Second stimulus check: where does Biden stand on $1,200 payment?
Congress has been urged to pass a coronavirus stimulus bill, but a deal before US President-elect Joe Biden is sworn in appears to be unlikely.
Talks aimed at agreeing a new coronavirus relief package in the United States - and, with it, potentially a second stimulus check - failed to yield a deal before this month's election - and although Congress has been urged to get a package through before President-elect Joe Biden takes office in January, the prospects of that happening appear to be slim.
So what about after Biden’s inauguration? The former vice-president is in favor of a major relief bill that would include a second check, but Democrats’ hopes of pushing through multi-trillion-dollar legislation after the 77-year-old is sworn in look like hinging on the outcome of two Senate run-offs in Georgia early next year.
Here’s how things stand in the final months of the Trump administration, and what we can expect after Biden assumes the presidency:
Americans get $1,200 stimulus check in March’s CARES Act
As part of the CARES Act, a $2.2tn covid-19 stimulus bill passed in March, qualifying Americans were given checks of up to $1,200 to help them cope with the financial effects of the pandemic. According to research by the Center on Poverty and Social Policy at Columbia University, CARES measures such as direct payments and enhanced unemployment benefits curbed the poverty rate in the US by around 4%.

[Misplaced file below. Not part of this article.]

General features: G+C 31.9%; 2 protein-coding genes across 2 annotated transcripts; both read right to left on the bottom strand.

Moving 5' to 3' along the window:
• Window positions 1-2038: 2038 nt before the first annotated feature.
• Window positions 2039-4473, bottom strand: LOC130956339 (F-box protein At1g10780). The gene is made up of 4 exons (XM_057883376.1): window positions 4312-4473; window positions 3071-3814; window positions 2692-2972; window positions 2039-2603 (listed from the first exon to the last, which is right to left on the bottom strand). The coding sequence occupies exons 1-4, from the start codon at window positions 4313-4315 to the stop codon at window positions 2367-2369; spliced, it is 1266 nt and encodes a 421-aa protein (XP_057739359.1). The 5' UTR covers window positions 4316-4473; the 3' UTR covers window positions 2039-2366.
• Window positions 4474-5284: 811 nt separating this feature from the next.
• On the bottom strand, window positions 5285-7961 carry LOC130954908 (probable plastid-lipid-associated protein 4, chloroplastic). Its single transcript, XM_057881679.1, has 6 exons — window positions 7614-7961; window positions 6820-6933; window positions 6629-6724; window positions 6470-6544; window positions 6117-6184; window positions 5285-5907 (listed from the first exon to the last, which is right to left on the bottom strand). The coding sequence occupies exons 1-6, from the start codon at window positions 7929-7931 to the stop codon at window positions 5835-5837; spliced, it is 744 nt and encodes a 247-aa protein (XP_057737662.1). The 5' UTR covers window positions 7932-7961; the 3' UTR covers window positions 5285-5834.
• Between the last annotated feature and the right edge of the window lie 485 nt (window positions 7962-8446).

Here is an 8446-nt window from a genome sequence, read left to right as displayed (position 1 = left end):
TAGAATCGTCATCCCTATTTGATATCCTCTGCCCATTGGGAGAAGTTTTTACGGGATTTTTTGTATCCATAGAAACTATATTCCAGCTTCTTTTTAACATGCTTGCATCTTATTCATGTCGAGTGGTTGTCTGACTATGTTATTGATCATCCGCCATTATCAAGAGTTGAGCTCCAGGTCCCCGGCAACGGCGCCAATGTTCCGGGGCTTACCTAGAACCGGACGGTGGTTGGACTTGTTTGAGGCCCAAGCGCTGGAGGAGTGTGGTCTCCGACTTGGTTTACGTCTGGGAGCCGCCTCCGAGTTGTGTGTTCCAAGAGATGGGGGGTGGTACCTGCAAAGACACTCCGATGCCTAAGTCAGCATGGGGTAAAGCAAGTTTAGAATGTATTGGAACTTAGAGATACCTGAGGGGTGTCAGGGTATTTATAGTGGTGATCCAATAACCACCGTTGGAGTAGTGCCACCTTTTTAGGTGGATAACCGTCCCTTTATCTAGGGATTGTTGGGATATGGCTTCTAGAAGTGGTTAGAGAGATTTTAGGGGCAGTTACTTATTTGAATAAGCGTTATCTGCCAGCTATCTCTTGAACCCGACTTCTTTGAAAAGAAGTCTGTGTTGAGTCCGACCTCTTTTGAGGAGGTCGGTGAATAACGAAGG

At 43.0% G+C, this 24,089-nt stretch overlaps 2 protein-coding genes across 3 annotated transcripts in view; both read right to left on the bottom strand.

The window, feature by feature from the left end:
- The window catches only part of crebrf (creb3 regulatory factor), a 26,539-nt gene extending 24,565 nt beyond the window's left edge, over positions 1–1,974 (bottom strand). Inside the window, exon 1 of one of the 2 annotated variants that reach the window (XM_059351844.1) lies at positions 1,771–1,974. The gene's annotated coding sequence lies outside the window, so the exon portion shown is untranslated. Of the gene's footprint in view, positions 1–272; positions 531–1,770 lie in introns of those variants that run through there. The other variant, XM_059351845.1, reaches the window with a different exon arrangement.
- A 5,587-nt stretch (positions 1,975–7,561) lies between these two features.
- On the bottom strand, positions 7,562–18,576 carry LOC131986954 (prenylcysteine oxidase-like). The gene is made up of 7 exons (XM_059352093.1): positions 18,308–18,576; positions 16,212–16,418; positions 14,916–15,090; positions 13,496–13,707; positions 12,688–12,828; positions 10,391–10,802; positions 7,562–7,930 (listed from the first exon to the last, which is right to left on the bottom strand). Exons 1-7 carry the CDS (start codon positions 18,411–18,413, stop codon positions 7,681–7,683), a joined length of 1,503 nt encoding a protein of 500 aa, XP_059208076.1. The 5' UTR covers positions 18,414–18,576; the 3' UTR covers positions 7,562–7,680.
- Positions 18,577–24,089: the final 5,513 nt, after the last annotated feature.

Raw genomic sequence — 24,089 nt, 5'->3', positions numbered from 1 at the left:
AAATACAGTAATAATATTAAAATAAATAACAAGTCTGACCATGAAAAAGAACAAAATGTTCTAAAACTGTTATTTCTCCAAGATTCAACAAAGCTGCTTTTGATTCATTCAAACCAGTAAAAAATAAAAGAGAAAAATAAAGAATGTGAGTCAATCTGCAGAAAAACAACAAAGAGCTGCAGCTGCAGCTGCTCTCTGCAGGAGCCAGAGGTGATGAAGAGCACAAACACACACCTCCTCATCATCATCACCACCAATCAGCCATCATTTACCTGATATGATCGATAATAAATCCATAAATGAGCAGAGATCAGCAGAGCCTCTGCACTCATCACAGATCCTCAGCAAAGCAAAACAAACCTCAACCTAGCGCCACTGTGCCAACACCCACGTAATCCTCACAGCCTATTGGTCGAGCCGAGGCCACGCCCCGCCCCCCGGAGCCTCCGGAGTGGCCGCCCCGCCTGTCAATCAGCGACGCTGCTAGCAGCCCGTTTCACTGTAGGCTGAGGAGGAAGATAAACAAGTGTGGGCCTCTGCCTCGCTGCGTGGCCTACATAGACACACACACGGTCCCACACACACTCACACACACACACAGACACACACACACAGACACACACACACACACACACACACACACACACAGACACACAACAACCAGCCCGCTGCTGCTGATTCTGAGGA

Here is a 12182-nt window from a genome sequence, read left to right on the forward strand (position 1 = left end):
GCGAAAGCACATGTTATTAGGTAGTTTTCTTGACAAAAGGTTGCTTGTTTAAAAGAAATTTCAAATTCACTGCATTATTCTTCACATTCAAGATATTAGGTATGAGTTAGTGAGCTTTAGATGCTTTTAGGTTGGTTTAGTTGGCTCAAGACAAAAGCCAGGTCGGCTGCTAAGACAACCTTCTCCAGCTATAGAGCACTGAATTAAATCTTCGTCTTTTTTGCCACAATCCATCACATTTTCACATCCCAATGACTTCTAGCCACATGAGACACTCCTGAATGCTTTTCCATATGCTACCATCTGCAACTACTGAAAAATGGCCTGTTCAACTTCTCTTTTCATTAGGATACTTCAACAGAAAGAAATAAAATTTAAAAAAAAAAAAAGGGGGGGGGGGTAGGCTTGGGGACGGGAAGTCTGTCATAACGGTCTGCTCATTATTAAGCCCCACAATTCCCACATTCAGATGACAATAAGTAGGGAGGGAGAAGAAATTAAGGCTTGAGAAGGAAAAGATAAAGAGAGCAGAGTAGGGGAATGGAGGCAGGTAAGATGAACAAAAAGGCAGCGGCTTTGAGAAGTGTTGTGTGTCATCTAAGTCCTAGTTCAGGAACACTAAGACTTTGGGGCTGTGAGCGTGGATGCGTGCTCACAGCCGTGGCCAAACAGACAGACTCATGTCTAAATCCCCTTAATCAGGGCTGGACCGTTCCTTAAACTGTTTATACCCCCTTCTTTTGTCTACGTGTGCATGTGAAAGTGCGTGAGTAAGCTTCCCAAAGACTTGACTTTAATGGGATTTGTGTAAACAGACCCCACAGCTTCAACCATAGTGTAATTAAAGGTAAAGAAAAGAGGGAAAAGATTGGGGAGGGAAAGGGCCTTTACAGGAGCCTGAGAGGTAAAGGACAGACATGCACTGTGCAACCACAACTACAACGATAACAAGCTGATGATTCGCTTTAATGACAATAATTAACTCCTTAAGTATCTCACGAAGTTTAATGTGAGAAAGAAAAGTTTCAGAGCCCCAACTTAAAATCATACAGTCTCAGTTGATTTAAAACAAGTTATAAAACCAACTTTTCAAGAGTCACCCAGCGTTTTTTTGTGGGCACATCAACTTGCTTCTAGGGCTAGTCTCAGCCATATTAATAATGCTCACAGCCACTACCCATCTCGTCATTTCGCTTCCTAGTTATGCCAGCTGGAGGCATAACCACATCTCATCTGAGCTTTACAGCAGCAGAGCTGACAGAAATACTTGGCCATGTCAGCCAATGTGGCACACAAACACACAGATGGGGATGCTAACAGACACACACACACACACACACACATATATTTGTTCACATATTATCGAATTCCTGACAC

Pelosi, Mnuchin fail to agree on new stimulus package
In-months long talks over a new stimulus bill, Democratic congressional leaders and representatives of the Republican White House appear to have been in agreement on the need for another direct payment of up to $1,200 as part of a bipartisan package. However, they were not able to find enough middle ground on the overall size and scope of a bill - albeit they got within sight of each other.
While House Speaker Nancy Pelosi (D-Calif) dropped the $3.4tn overall spend proposed in the Democrats’ unsuccessfully-tabled HEROES Act to $2.2tn, US Treasury Secretary Steve Mnuchin raised the White House’s offer from the $1tn in the HEALS Act - a bill proposed by Republican senators in July - only as far as $1.9tn.
Speaking on Friday, Pelosi said: “Our focus in the Congress now, in this lame duck [period before the end of President Donald Trump’s term], continues to be on covid relief. This is a red alert, all hands on deck.” She continued: "I urge Republicans to acknowledge the crisis and come to the table to work on covid relief."
Meanwhile, Federal Reserve Chair Jerome Powell agrees that major relief is an urgent must amid world-record daily surges in coronavirus cases in the US. "The main risk we see to [economic recovery] is clearly the further spread of disease here in the United States," Powell said on Thursday. "We've got new cases at a record level, we've seen a number of states begin to reimpose limited activity restrictions, and people may lose confidence that it is safe to go out."
McConnell targeting 'skinny' bill worth around $500bn
President Trump on Saturday called for a “big and focused” package, but agreement before Biden’s inauguration does not appear likely, not least because on the Republican side, Senate Majority Leader Mitch McConnell (R-Ky) is now taking the lead on stimulus efforts - and has indicated his unwillingness to countenance a comprehensive relief bill.